Pasta con le sarde (pasta with sardines) is a dish that I discovered while visiting Sicily a few years back (Oh, Sicily, a positively stunning, tranquil island that I hope to return to soon).  This dish of fresh sardines, wild fennel, toasted pinenuts, and currants/raisins was an eye-opener, a game changer for me.  This dish transformed the way I think about eating and cooking.

At its essence, pasta con le sarde is wild greens and sardines — my (blog’s) namesake.

In Sicily, pasta con le sarde traditionally includes fennel, actually wild fennel, which you’ll find growing wild all over the island.  Of course, if you don’t have access to wild fennel, which I do not (in Brooklyn), you’ll need a suitable substitute.

In passing, several people have mentioned that I need to get fennel in a can.  Apparently you can find it at Italian markets (at least in NYC).  Have yet to encounter fennel in a can, though am intrigued as to its possible existence.  A web search has also failed to point me in the right direction.

However, I did come across some baby fennel at the farmers’ market this past weekend.  Not the same as wild fennel, but sometimes you need to adapt a recipe to what’s available.  To give the dish an added punch of fennel, I added some toasted, ground fennel seed.

There are many versions of pasta con le sarde, though a few ingredients are staples: pasta, of course, typically bucatini, a spaghetti-like pasta with a hole in the middle (like a little straw).  You could also use spaghetti or even linguine.  Sardines: fresh if you can come by them (from March through September), but you can also use canned sardines if fresh are not available.  Fennel.

I like to add a few anchovies, toasted pine nuts and raisins, and finish with toasted breadcrumbs.  I’ve seen versions that incorporate saffron and/or tomatoes, depending on the specific region of Sicily. Some iterations include bottarga, which is salted, cured fish roe (tuna or mullet), thinly sliced and served as a garnish.  I often use salt-cured anchovies to mimic the briny flavor of bottarga (although, I’ve been known to smuggle a few pieces of bottarga in my suitcase on return trips from Italy, shhh!).


The baby fennel is from the Union Square Green City Market [Lani’s Farm, Burlington County, New Jersey].  They have a superb variety of greens and other vegetables on hand.

 

Gathering my ingredients for pasta con le sarde…

 

 

The sweetness of the currants/raisins plays off the saltiness of the anchovies to give a pleasant salty-sweet balance.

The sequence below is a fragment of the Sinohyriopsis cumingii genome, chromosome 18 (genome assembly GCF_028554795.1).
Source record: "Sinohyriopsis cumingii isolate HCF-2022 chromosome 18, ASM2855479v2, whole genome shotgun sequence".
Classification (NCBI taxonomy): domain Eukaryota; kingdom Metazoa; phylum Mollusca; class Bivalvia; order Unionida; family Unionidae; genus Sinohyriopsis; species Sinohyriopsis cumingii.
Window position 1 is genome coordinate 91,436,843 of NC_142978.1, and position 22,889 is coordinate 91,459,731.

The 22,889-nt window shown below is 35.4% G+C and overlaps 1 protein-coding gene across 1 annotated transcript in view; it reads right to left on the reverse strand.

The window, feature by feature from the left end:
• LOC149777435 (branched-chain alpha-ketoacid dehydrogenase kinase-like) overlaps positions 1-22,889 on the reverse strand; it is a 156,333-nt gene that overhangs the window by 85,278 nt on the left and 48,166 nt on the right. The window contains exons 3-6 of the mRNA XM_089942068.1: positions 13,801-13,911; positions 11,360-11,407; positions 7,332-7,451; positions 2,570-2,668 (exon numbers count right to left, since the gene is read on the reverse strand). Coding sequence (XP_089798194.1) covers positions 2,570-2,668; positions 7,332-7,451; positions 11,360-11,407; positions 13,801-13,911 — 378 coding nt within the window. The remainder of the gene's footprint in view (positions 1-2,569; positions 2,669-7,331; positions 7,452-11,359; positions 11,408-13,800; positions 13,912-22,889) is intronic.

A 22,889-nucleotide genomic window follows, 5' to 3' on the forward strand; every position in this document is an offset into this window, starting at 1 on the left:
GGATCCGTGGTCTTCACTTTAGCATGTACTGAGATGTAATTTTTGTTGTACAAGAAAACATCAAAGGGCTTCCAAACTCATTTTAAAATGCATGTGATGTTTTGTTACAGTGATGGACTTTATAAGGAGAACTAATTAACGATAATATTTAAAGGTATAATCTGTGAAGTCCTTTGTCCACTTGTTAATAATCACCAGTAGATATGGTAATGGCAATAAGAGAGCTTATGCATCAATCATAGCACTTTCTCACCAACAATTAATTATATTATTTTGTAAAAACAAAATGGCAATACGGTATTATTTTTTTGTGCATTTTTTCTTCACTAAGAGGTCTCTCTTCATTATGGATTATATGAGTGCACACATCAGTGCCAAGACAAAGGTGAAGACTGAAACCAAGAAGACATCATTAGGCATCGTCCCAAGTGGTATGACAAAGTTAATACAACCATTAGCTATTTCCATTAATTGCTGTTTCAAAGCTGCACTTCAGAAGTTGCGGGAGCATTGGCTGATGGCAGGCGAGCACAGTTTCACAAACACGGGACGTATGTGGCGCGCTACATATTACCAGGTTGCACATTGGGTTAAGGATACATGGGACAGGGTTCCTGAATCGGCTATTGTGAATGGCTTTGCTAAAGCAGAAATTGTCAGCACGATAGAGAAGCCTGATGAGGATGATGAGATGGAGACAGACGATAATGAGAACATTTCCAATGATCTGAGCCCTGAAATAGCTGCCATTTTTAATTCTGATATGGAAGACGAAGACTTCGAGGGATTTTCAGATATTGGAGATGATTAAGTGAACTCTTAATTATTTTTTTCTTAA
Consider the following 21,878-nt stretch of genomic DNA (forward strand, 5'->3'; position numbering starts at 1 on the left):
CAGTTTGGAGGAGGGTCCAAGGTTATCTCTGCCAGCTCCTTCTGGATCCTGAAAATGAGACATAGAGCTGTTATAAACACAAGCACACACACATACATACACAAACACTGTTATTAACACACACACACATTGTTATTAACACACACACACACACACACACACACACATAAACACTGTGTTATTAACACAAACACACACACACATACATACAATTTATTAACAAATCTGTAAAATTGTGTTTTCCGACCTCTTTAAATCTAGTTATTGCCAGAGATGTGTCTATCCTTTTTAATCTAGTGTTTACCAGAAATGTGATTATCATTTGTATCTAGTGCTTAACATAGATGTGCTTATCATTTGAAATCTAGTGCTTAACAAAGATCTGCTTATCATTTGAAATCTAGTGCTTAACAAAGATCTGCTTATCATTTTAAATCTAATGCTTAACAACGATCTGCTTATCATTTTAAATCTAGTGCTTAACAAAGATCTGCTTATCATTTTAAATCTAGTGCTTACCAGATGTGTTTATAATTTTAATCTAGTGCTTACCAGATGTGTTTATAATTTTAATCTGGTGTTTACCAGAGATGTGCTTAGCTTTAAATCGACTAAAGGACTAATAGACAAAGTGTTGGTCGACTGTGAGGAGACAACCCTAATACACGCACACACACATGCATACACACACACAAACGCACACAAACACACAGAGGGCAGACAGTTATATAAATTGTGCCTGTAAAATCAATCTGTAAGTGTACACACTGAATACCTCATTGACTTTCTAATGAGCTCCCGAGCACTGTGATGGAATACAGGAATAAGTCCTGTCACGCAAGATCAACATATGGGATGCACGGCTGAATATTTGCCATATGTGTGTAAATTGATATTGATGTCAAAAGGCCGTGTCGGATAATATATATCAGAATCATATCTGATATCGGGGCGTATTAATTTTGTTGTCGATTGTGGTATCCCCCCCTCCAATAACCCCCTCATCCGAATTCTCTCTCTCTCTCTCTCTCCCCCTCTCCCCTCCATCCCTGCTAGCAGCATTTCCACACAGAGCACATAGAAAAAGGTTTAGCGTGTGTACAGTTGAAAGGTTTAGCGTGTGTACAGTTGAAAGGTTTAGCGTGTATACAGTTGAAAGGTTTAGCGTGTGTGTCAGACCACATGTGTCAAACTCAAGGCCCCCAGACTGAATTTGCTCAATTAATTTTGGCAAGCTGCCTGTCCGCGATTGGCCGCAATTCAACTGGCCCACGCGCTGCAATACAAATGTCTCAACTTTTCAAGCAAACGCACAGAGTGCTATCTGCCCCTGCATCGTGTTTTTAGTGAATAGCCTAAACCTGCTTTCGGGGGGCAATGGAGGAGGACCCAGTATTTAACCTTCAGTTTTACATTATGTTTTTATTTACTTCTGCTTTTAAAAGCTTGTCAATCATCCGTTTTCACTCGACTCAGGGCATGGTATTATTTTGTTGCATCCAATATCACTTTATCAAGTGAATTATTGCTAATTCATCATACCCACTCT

This is bucatini (boco means hole in Italian)…

 

Such cute little fishes they are…

 

The fish on the left are red mullet.  Red mullet are delicious.  A delicate, mild tasting white fish with a rich sweetness reminiscent of shellfish.

 

You can have your fishmonger scale and clean your sardines.  When I have the time, I like to clean them myself.  Plus, wanted to shoot a few photos of them while still intact 🙂

I made this version with linguine (whole wheat)…

May192015_7705

This one  with bucatini…

 

Serve with a nice crisp [Sicilian] white…

 


Pasta con le Sarde (Pasta with Sardines)

1 bunch (about 6) baby *fennel bulbs with their fronds
1 to 1 1/4 pounds fresh sardines, cleaned, scaled, deboned, and roughly chopped  (or 2 tins of canned sardines)
extra virgin olive oil
1 medium onion, finely diced
3 salt-cured anchovies
1 teaspoon toasted fennel seed, ground
red pepper flakes to taste
1 pound pasta (bucatini, spaghetti, or linguini)
1/4 cup toasted pine nuts
1/4 cup raisins or currants
sea salt and freshly ground black pepper
toasted breadcrumbs for garnish (recipe below)

Bring a large pot of salted water to a boil.  Drop in the baby fennel and fronds and cook until tender, about 8 to 10 minutes.  Drain.  Chop.  Set aside.

Heat a large skillet with 1/4 cup olive oil.  Add the onions and saute until soft but not browned, about 5 minutes.  Add the anchovies and break up with a wooden spoon.  Add the toasted fennel seeds and red pepper flakes.

Meanwhile, drop the pasta into a pot of salted water and cook until just al dente.  Drain and set aside.

Add the reserved fennel, raisins, pine nuts, and a ladle of pasta cooking water to the skillet. Cover and simmer for 10 minutes.  Add the sardines and continue to cook, uncovered, until the sardines are cooked through.  Add the reserved pasta and a good drizzle of extra virgin olive oil.  Stir to combine. Season with salt and pepper.

Serve, sprinkled with toasted breadcrumbs.

*When I can’t find baby fennel, I’ve used a large fennel bulb, thinly sliced.  Skip the boiling and add the fennel with the onion.


Homemade Breadcrumbs

3-4 slices of bread (whole wheat, multigrain, sourdough) — enough to produce 2 cups bread crumbs when roughly chopped in the food processor
2 tablespoons extra virgin olive oil
1 tablespoon fresh herbs (such as rosemary, oregano, thyme)
sea salt and fresh ground black pepper

Preheat the oven to 300°F.  In a large bowl, toss the breadcrumbs with olive oil, fresh herbs, salt, and pepper.  Place the breadcrumbs on a baking sheet and toast for about 15 minutes until golden brown (rotate halfway through).  Allow the breadcrumbs to cool.  Place the breadcrumbs in the food processor and pulse a few times until the breadcrumbs are finely processed.  Store in an airtight container. I love to prepare a big batch of breadcrumbs and keep them in an airtight container in the fridge for future use.

You May Also Like

One comment

Leave a Reply

Your email address will not be published. Required fields are marked *